Welcome to World Policy’s weekly newsletter, featuring the latest news from across our major platforms—media, programming, and fellowship.
Around the World
After Andrew Cuomo became the first U.S. governor to lead a trade mission to Havana since the renewal of U.S.-Cuban diplomacy, Lawrence Gutman takes a closer look at the opportunities this mission creates for American business interests and Cuban citizens alike.
Meanwhile, across the Atlantic, Mohamed Keita explores the disturbing phenomenon of xenophobia and homophobia in African media. He argues that the gatekeepers of these institutions can do more to foster healthy and positive dialogue through existing social mediums.
And James Dorsey draws attention to Egypt specifically, where the military regime has designated soccer groups as terrorist organizations, in an effort to silence their dissenting speech.
Finally, in this week’s episode of World Policy On Air, British journalist Nicholas Jubber discusses his new World Policy e-book, Abandoned: Life for Mali's Nomads in the Wake of War, with host David Alpern. Jubber describes how Malian nomads serve as the last bulwarks against jihadism in the war-torn Northern African nation.
Around the Institute
Diana Glassman, a member of the Board of Directors, will speak at the 14th Annual Sustainability Summit this Wednesday April 29, 2015. She will focus on how R&D investment in sustainability can provide a company with a competitive advantage—or potentially lead to failure. Register here to attend.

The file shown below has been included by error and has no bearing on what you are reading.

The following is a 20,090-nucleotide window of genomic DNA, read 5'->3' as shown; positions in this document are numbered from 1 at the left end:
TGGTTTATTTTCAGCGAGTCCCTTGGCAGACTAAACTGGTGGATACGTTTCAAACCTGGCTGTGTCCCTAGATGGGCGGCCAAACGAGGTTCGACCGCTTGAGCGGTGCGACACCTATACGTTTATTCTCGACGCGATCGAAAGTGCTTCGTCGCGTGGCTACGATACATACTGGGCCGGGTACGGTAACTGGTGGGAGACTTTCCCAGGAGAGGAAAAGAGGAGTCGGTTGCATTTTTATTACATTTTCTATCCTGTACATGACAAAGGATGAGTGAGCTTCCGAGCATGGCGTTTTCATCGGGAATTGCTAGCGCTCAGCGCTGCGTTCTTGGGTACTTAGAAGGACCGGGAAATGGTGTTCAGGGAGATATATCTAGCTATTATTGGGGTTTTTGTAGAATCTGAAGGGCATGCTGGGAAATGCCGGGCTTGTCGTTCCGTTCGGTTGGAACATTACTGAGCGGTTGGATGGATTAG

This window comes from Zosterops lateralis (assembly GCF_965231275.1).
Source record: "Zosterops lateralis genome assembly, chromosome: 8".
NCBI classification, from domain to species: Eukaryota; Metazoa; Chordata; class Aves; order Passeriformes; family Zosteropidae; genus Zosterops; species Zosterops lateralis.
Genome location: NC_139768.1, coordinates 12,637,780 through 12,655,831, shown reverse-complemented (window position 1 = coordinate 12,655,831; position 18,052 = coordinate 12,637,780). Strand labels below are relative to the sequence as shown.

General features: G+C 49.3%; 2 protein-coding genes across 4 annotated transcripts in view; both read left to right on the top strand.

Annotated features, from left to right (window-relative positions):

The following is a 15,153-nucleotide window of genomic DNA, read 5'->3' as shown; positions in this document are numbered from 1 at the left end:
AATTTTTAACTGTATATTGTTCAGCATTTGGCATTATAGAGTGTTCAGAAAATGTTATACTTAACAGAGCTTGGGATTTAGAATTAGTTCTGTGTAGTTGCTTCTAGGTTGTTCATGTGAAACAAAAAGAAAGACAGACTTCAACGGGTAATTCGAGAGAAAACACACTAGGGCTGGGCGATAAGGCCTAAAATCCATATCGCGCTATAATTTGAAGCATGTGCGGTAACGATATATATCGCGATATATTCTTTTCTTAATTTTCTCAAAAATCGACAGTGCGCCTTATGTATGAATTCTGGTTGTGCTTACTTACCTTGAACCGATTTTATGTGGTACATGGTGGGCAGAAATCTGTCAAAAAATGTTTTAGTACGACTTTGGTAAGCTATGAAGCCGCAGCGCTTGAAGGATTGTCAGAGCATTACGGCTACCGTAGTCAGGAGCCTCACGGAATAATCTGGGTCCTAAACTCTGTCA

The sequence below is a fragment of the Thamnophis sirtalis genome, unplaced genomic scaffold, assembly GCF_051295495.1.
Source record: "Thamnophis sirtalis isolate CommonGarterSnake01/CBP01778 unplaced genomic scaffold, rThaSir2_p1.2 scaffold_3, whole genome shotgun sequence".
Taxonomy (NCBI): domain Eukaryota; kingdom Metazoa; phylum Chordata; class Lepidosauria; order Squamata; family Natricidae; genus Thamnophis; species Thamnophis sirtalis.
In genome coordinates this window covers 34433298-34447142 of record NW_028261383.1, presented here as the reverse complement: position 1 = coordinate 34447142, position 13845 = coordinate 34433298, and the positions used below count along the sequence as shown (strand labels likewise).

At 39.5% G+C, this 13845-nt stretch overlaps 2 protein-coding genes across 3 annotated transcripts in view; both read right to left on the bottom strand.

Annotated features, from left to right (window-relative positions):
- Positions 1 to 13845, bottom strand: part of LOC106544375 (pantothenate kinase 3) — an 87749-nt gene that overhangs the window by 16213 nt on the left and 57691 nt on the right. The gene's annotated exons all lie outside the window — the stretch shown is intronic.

Jack Rivkin, a member of the Advisory Council, provides a quarterly update to his “What More to Expect in 2015 (and Beyond): Separating Signal from Noise.” He delves into a comprehensive analysis of the state of global markets since the start of the new year.
On Friday May 1, 2015, World Policy’s Arts-Policy Incubator is convening an Artist Roundtable (A.RT) and idea incubator exploring the intersection of arts, policy, and health. The health A.RT brings together and accommodates exploration among a small and diverse group of internationally-minded artists whose work is focused on the health and wellness issues of a particular community or demographic, or indirectly in the space of health, healthcare and general well-being. The meeting will be convened by Nicolle Bennett and Patrick Hebert. Nicolle is a National Arts Strategies Creative Communities Fellow and Program Director for Feel the Music! Patrick is an Associate Arts Professor in the Department of Art and Public Policy at New York University’s Tisch School’s School of the Arts.
Alon Ben-Meir writes for Huffington Post about how the road to Islamic de-radicalization is a long one—for which there are no short cuts.
Belinda Cooper speaks to Al Jazeera America about the symbolic significance of the trial of Oskar Groenig, the 93-year-old former Auschwitz bookkeeper.
Erica Dingman argues in Climate Central that as the U.S. assumes chairmanship of the Arctic Council, it will need to provide additional governance over shipping and maritime traffic in the region. She then explains to Responding to Climate Change that the U.S. will have to do so through consensus building.
James H. Nolt breaks down the complexities and significance of derivative trading in his latest article on Polarizing Political Economy.
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[Lead photo courtesy of Garteh Williams/Flickr]